Yes, I know – it’s half way through Math Awareness Month already. I had some technical issues with the website which prevented me from adding any new posts and it took me ages to fix because I didn’t know what I was doing. The good news is that I now know how to migrate a blog to a new host! Woohoo! But I digress…
About Math Awareness Month
Math Awareness Month began back in 1986. Its purpose was to bring attention to mathematics as a field of study and to convey the importance of mathematics in furthering discoveries, solving problems, and finding beauty in our world.
April marks a time to increase the understanding and appreciation of mathematics and statistics. Why? Both subjects play a significant role in addressing many real-world problems — internet security, sustainability, disease, climate change, the data deluge, and much more. Research in these and other areas is ongoing, revealing new results and applications every day in fields such as medicine, manufacturing, energy, biotechnology, and business. Mathematics and statistics are important drivers of innovation in our technological world, in which new systems and methodologies continue to become more complex. – Mathematics and Statistics Awareness Month
Despite it’s importance in the world we live in, Math is still a tricky subject for many students. It’s about time we change that.
Fun Math Puzzles for Math Awareness Month
As one of the essential 3 R’s for success, we need to help our children build a strong foundation in Math beginning as early as possible. For Math Awareness Month, we’d like to highlight some interesting Math resources to help children get into Math.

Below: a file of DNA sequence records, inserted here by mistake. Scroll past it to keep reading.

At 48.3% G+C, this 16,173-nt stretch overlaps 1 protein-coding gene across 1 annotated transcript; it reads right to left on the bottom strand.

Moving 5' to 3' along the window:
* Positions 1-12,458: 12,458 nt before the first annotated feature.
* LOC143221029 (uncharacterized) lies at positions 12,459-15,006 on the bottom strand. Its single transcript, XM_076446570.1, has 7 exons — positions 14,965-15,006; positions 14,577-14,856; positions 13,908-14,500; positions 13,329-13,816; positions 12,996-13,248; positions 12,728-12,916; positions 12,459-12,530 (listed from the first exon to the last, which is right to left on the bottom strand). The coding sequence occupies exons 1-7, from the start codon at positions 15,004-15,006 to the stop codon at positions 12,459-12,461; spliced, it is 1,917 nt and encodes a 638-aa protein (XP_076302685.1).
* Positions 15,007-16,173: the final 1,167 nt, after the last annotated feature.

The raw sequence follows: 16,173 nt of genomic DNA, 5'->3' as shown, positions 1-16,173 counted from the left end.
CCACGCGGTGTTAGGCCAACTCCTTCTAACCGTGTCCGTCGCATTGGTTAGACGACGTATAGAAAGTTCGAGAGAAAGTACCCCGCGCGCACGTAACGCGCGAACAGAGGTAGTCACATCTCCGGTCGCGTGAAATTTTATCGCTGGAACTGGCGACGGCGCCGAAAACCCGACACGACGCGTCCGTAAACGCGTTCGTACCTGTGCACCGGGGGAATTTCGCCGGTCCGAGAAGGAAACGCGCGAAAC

Puzzle of the Week is an open school challenge that G1’s school is involved in. You don’t have to be a part of it to access the challenges, though. There are a collection of interesting puzzles in the puzzle archive you can try out with full solutions, like these:
Similar to Puzzle of the Week, Math Challenge offers a different range of math challenges, like the following:
You need a school to sign up to participate in this one, but they do have a few math challenges you can download and try out.
To date, they have 80 Math Challenges you try for free, such as:
- How long would you have to stand in line if you hold number 300?
- How long would it take for your heart to beat 1000 times?
- Which shape holds the most popcorn?
- Why are manhole covers round?
“Math exists everywhere across the globe – you can communicate with people all over the world using math as a ‘language’. Your math skills can be your passport to the forefront of almost any field of endeavor.” – Kenichiro Mogi, Japanese brain scientist and senior researcher of Sony Computer Science Laboratories
You have to sign up for this one, too, but it’s free. They also have some sample math puzzles you can try out, like this one:
For a more involved challenge, you can try this one. Entry to 2017 is over but you can still attempt the problem for the fun of it. Just in case you’re interested in the competition, keep a bookmark on this page for the 2018 challenge.
Moody’s Mega Math (M3) Challenge is a mathematical modeling contest for high school juniors and seniors. Through participation, students experience what it’s like to work as a team to tackle a real-world problem under time and resource constraints, akin to those faced by professional mathematicians working in industry. The Challenge is sponsored by The Moody’s Foundation and organized by the Society for Industrial and Applied Mathematics (SIAM) and awards $150,000 in scholarships each year.
The Challenge is entirely Internet-based with no registration or participation fees.
You can also search through their archives for some of their older challenges.
What’s great about this set of challenges is that it offers real-world scenarios that help students see how relevant math is to solving some of the problems we face in the world today.
If you would like more Math resources to support student learning, don’t miss these: